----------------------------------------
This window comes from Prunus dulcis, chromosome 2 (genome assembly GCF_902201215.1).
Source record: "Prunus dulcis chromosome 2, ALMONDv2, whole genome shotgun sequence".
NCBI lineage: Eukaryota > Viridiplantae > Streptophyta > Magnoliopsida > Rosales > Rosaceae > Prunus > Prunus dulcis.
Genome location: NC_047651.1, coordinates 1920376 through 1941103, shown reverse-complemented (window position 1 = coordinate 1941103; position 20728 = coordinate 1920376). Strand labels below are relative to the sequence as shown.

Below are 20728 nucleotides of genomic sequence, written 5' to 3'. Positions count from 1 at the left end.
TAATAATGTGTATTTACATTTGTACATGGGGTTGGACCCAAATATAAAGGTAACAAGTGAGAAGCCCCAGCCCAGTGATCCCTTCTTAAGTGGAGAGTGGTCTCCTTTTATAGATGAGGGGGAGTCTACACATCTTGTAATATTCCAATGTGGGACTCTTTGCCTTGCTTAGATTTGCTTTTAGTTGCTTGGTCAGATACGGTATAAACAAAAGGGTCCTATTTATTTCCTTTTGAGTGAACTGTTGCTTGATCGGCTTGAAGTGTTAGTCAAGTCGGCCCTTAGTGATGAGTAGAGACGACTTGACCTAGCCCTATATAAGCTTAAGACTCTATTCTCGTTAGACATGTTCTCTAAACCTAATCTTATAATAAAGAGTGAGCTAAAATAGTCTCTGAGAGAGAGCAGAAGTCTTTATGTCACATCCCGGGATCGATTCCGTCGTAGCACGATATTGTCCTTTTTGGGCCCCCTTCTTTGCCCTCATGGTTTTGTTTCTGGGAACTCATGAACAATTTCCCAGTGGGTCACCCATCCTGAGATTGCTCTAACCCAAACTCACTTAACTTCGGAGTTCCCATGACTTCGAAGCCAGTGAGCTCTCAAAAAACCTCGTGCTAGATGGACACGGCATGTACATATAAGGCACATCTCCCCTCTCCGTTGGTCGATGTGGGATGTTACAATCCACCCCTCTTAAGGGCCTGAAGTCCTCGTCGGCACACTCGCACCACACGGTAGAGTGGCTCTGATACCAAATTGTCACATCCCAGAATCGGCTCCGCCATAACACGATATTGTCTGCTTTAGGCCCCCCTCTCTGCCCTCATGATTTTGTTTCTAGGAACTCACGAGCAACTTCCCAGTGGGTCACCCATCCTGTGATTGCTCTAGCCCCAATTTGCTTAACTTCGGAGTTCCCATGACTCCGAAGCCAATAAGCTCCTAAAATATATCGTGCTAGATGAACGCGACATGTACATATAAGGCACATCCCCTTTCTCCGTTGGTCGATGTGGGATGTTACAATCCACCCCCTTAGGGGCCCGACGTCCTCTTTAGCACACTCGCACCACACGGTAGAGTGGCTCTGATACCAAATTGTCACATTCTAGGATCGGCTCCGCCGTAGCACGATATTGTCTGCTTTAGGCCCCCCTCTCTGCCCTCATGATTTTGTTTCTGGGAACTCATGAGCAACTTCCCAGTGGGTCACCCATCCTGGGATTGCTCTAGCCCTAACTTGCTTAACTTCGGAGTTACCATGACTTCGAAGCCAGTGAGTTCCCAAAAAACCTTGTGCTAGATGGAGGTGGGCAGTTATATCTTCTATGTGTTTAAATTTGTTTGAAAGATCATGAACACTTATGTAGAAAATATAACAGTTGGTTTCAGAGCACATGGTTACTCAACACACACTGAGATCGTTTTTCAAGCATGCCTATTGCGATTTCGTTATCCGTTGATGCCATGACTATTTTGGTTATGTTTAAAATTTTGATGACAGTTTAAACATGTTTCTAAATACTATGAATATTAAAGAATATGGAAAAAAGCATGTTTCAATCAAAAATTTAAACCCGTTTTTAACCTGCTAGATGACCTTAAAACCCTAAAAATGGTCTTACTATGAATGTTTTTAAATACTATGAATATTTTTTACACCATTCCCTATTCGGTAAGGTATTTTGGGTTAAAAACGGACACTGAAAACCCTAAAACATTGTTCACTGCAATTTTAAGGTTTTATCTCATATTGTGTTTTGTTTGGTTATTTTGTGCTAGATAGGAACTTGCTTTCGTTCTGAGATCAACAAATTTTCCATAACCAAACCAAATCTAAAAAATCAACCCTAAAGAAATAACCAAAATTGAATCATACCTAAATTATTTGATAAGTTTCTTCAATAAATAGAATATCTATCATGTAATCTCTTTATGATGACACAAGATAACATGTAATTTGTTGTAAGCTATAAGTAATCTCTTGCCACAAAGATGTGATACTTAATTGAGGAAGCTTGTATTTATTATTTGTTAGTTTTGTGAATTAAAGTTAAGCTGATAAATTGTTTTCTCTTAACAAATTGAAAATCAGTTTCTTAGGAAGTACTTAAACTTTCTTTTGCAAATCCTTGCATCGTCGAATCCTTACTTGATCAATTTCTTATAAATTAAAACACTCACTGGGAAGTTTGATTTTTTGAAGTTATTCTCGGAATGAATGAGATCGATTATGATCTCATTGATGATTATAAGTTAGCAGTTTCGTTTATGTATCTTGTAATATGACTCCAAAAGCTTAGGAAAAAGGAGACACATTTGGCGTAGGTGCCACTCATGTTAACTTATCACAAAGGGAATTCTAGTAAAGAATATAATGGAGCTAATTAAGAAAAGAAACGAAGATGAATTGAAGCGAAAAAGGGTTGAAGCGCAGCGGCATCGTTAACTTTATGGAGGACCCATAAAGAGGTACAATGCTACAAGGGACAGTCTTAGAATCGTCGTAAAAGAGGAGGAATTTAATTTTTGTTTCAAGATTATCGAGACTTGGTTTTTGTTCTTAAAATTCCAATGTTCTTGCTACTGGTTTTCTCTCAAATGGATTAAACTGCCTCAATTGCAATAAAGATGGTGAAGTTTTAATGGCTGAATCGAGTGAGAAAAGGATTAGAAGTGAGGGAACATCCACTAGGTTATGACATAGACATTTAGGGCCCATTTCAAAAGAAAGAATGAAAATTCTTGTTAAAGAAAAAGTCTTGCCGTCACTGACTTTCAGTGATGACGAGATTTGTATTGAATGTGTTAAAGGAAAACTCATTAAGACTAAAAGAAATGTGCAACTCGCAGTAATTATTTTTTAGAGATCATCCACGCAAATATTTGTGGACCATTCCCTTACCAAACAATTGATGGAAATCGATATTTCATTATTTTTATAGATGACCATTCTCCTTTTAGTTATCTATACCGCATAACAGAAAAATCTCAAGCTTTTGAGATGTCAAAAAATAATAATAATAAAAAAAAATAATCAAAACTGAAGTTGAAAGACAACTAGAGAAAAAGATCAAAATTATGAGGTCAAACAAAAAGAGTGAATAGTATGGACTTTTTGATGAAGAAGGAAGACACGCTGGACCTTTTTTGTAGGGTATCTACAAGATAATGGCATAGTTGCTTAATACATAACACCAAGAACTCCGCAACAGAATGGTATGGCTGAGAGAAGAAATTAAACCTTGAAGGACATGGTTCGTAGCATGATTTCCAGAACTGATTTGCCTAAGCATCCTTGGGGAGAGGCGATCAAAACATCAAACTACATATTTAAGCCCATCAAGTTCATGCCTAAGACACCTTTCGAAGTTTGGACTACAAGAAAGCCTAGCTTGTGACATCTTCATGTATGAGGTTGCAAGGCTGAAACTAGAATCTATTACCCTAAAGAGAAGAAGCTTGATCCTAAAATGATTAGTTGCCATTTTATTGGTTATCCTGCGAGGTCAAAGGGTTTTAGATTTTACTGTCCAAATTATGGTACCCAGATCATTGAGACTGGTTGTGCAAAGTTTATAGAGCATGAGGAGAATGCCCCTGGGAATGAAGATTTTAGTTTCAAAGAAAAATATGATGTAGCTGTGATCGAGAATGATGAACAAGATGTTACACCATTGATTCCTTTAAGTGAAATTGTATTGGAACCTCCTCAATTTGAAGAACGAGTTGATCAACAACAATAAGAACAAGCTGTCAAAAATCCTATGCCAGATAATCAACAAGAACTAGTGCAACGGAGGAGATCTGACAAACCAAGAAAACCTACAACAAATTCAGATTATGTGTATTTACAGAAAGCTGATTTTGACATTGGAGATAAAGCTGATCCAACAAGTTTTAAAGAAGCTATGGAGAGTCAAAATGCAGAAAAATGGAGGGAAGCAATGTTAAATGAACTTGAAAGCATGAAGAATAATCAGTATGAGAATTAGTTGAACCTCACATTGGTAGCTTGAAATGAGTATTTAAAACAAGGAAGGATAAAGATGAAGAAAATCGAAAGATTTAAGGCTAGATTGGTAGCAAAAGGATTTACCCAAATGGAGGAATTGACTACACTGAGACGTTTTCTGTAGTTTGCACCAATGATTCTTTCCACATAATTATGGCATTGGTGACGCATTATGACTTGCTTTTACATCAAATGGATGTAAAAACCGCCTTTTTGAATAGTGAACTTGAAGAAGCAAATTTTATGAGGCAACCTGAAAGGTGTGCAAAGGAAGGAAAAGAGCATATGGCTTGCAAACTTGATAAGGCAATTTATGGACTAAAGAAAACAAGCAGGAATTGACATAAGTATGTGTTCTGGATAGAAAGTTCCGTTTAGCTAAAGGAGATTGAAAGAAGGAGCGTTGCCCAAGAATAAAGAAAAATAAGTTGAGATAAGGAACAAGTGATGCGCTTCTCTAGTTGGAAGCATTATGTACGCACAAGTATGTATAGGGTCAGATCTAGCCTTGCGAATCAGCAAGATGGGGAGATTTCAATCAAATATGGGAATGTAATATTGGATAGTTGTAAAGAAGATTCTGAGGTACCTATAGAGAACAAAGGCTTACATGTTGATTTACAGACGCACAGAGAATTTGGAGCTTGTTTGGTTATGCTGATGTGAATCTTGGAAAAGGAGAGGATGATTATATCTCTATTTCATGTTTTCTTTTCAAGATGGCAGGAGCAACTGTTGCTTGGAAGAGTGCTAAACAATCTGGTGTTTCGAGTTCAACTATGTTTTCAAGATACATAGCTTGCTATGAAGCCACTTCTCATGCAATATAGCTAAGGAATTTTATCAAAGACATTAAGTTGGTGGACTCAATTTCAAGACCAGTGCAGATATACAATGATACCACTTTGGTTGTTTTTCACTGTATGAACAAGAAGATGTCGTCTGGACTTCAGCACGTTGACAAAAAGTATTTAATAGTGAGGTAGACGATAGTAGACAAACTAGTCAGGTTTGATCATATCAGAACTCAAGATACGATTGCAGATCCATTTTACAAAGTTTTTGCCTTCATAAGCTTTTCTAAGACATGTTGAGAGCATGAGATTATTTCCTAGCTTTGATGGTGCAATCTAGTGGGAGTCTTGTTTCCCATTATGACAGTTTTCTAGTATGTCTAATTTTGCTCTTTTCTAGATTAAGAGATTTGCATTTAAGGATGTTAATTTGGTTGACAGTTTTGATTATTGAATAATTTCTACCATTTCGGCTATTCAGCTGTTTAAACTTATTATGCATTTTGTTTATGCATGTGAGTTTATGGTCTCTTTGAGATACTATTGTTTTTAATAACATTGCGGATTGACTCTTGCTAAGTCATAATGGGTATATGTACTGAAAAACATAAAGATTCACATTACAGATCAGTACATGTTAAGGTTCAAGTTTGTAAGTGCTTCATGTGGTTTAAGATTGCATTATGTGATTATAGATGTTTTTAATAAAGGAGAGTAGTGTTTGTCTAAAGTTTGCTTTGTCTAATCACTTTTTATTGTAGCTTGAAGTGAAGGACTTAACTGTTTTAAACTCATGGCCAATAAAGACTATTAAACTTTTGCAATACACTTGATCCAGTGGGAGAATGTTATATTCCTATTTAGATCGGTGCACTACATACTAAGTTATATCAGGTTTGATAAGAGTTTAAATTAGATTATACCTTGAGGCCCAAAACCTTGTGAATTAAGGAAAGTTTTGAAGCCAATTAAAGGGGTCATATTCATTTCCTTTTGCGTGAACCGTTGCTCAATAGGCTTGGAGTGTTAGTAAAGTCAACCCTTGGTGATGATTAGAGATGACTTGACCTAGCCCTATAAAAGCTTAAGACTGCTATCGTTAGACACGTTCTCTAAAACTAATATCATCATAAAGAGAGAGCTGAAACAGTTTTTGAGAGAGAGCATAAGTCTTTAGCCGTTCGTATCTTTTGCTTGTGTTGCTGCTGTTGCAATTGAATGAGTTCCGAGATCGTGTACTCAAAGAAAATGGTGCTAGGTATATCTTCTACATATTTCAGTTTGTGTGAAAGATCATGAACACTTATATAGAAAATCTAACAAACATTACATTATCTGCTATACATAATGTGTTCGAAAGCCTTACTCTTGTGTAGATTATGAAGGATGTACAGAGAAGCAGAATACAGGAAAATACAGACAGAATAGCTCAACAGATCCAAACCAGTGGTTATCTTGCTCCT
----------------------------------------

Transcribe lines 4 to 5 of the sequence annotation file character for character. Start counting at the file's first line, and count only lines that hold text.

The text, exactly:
Genome location: NC_047651.1, coordinates 1920376 through 1941103, shown reverse-complemented (window position 1 = coordinate 1941103; position 20728 = coordinate 1920376). Strand labels below are relative to the sequence as shown.

Below are 20728 nucleotides of genomic sequence, written 5' to 3'. Positions count from 1 at the left end.